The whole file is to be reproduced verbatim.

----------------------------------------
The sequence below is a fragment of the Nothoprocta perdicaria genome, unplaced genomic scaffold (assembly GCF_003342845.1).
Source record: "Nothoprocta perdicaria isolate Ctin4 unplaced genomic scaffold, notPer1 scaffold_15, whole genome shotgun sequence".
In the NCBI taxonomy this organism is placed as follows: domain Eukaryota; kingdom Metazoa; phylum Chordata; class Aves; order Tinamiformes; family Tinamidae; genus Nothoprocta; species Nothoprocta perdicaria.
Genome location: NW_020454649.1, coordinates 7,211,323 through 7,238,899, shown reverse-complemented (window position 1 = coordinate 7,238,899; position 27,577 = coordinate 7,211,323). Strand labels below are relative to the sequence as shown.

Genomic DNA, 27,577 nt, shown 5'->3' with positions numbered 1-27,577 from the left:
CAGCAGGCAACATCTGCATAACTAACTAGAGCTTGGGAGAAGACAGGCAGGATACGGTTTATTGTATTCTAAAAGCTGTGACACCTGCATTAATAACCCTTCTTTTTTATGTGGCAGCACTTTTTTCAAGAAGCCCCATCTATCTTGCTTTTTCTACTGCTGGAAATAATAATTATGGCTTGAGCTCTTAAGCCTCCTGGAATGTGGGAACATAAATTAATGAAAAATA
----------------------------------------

The sequence below is a fragment of the Nothoprocta perdicaria genome, unplaced genomic scaffold (assembly GCF_003342845.1).
Source record: "Nothoprocta perdicaria isolate Ctin4 unplaced genomic scaffold, notPer1 scaffold_15, whole genome shotgun sequence".
In the NCBI taxonomy this organism is placed as follows: domain Eukaryota; kingdom Metazoa; phylum Chordata; class Aves; order Tinamiformes; family Tinamidae; genus Nothoprocta; species Nothoprocta perdicaria.
Genome location: NW_020454649.1, coordinates 7,211,323 through 7,238,899, shown reverse-complemented (window position 1 = coordinate 7,238,899; position 27,577 = coordinate 7,211,323). Strand labels below are relative to the sequence as shown.

Genomic DNA, 27,577 nt, shown 5'->3' with positions numbered 1-27,577 from the left:
CAGCAGGCAACATCTGCATAACTAACTAGAGCTTGGGAGAAGACAGGCAGGATACGGTTTATTGTATTCTAAAAGCTGTGACACCTGCATTAATAACCCTTCTTTTTTATGTGGCAGCACTTTTTTCAAGAAGCCCCATCTATCTTGCTTTTTCTACTGCTGGAAATAATAATTATGGCTTGAGCTCTTAAGCCTCCTGGAATGTGGGAACATAAATTAATGAAAAATA